Week Two (A look back at Genesis 1- Genesis 2:3)
<I’m breaking this week’s study into two separate posts. Today’s post will cover an overview and Creation days 1-5. I will post the conclusion of the study over Genesis 1- Genesis 2:3 tomorrow, Tuesday, covering days 6 and 7. Tuesday’s post will also include the homework assignment for Week Three along with study questions and the Scripture Memory verse.>
So how was it? I’m sure you can agree that Week One’s reading assignment and questions were not difficult.
Let’s look at what you read and at the same time cover the answers to the questions as we look back over each verse.
In this chapter, we are introduced to the first doctrines presented in Scripture:
Doctrine of God
Doctrine of the Trinity (I’ll show you this, I promise, it is there)
Doctrine of Creation
Doctrine of Man
Name of God: Elohim
Right from the start, Genesis 1:1 points out a basic premise in the Doctrine of God (sometimes called Theology Proper). Doctrine of Creation is the overall theme of Genesis Chapter one, from its start in verse one to its conclusion in verse 31.
Genesis 1:1 reads: “In the beginning God created the heavens and the earth.”
The basic premise of the Doctrine of God is the existence of God. Genesis 1:1 states, without compromise, the reality of the existence of God. From the beginning of Creation’s time, God already existed. Moses had no reason to defend a hopeful assumption about God, because he knew God was, is, and always will be. The Bible does not have to prove God’s existence. The Bible says God exists, therefore He does exist! God is real!
God created the earth out of nothing. Ex nihilo, a Latin term meaning “from nothing,” is used to describe the implied context in which everything was created. In other words, before Creation nothing existed (apart from God’s eternal existence). God did not use anything to make (create and form) the heavens and the earth. In Hebrews 11: 3 we read: “By faith we understand that the worlds were framed by the word of God, so that the things which are seen were not made of things that were visible.” To be visible would mean identifiable, concrete matter. Hebrews 11:3 can be seen as the commentary of Genesis 1:1. For explanation, the term heavens is defined as the space beyond the earth, i.e. outer space.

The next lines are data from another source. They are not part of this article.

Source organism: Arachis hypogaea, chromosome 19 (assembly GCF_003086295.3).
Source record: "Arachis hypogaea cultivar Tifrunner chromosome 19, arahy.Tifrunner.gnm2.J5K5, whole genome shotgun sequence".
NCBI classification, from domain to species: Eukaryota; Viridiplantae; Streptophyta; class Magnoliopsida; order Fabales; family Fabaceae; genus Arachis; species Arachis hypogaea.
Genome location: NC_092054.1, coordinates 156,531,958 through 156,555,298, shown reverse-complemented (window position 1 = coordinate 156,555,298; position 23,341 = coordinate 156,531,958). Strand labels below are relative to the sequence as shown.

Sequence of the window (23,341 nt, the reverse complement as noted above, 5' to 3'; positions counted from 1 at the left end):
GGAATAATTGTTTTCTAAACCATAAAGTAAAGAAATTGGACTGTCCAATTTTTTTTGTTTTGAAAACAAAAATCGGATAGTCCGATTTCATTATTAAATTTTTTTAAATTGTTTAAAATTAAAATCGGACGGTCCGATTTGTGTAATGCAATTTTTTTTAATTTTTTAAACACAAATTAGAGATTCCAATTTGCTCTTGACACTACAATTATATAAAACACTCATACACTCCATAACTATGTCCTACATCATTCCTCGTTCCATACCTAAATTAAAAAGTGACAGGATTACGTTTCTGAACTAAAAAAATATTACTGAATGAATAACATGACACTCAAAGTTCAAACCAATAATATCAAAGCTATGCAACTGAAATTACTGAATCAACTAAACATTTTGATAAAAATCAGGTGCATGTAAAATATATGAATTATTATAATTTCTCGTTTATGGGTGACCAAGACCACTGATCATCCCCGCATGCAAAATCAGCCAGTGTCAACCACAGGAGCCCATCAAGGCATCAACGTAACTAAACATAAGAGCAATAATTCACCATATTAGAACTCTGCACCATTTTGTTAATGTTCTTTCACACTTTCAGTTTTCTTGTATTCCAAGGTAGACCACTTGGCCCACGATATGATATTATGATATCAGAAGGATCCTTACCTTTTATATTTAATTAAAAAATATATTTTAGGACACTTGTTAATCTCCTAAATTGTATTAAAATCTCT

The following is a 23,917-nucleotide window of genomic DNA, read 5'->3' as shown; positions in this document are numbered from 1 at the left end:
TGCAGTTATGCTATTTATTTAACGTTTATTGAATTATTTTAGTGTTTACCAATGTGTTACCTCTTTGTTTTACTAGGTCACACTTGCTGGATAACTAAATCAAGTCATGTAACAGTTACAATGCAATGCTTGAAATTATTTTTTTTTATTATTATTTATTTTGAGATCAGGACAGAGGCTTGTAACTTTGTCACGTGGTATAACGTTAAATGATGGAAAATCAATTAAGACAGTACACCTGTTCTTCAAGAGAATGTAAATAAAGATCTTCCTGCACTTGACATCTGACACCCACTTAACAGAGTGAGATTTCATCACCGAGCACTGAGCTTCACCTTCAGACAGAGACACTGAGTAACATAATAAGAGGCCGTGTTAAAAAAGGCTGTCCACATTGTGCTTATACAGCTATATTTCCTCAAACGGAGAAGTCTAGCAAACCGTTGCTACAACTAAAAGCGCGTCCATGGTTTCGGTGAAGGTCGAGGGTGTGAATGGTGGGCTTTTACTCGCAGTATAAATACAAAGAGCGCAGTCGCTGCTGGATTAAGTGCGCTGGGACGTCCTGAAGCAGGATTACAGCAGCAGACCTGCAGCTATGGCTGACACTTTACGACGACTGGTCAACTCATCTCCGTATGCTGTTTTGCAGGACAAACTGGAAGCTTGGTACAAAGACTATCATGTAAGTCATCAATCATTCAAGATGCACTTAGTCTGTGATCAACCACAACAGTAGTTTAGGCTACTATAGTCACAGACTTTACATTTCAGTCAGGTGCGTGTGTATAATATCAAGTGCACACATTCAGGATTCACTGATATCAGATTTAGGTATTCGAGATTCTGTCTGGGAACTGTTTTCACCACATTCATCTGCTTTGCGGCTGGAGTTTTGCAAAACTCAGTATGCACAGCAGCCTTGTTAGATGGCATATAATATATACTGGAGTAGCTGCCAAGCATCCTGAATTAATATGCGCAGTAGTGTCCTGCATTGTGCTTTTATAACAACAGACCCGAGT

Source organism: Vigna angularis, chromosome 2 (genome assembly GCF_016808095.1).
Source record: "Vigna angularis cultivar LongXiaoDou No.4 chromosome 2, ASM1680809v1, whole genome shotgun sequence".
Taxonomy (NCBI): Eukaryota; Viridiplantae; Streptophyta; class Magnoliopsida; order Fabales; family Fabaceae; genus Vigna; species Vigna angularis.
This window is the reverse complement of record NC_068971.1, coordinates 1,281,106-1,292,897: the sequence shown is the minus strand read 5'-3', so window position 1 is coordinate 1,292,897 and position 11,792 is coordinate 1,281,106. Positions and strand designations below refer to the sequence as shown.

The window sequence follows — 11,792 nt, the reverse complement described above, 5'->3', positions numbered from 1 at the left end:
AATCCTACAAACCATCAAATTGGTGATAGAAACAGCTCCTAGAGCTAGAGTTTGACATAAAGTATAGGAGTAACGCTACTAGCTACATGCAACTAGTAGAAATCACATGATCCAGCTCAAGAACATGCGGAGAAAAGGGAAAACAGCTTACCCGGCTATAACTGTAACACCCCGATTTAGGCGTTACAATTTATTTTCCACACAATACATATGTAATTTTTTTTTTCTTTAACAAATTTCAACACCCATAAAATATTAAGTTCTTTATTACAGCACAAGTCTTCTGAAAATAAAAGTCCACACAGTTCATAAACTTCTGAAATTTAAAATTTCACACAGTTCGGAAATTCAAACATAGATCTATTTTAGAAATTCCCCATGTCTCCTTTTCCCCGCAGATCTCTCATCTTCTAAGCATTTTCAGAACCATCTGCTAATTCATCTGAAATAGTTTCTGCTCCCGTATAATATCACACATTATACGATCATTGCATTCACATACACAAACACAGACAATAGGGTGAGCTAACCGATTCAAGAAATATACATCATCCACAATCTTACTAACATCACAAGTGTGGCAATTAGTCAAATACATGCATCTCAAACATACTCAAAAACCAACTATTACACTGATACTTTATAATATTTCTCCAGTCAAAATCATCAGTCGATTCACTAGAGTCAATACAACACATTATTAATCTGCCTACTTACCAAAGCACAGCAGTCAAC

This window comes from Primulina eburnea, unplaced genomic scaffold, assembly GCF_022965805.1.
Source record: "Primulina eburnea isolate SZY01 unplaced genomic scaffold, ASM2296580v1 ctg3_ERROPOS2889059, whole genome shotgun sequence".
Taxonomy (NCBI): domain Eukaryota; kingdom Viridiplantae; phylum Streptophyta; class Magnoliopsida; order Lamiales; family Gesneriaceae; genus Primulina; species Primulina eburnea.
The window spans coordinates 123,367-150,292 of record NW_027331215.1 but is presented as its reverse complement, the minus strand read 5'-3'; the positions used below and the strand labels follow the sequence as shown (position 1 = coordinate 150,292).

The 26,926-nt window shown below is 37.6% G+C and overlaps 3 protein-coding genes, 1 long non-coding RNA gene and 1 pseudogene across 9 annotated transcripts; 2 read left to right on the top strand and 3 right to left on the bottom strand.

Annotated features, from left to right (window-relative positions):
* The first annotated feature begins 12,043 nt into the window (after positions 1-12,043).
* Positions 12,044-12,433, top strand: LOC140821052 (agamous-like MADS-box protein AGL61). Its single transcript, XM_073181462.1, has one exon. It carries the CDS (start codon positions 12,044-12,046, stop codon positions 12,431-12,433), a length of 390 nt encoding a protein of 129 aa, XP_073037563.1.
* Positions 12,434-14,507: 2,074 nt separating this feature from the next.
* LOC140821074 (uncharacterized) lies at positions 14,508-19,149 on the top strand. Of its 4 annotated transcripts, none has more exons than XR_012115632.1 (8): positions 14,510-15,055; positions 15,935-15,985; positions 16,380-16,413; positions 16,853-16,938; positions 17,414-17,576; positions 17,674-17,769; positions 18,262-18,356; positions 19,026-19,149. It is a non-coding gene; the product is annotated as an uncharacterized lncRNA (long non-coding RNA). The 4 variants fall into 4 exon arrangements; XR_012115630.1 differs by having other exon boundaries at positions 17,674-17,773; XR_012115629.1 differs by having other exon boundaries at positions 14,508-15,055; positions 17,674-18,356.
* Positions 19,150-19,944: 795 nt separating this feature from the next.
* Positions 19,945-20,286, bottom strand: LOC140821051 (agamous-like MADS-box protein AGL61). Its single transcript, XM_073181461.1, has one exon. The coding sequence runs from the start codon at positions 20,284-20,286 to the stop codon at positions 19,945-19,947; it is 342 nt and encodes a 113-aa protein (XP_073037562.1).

In verse 2, we are told the earth was without form and void of anything, after the earth was created darkness was on the deep. In its beginning form, Creation was formless. There were no identifying markers of substance, so to speak, only darkness on the deep. Darkness is not evil here; it is only an absence of light. Some proponents assume between Genesis 1:1 and Genesis 1:2 is a period of time known as the “Gap Theory” to imply the false claim that the earth is millions of years old. What we are reading in verses 2-31 is a sequence of events, not vast periods of time.
(Please refer to the link below in the Notes section for more info on this topic. I tend to believe the same as the author of the article in the link. I’m not covering the “Gap Theory,” but thought I would provide a link which explains my views on the subject.)
Continuing in verse 2, we read that the Spirit of God hovered over the face of the waters. This is the Holy Spirit, the third person of the Godhead. We know that all three persons of the Godhead were present at Creation. We will look at this key doctrine (Doctrine of the Trinity) later in the chapter.
Verses 3-31 speak of six literal days of Creation.
How can I say six literal days?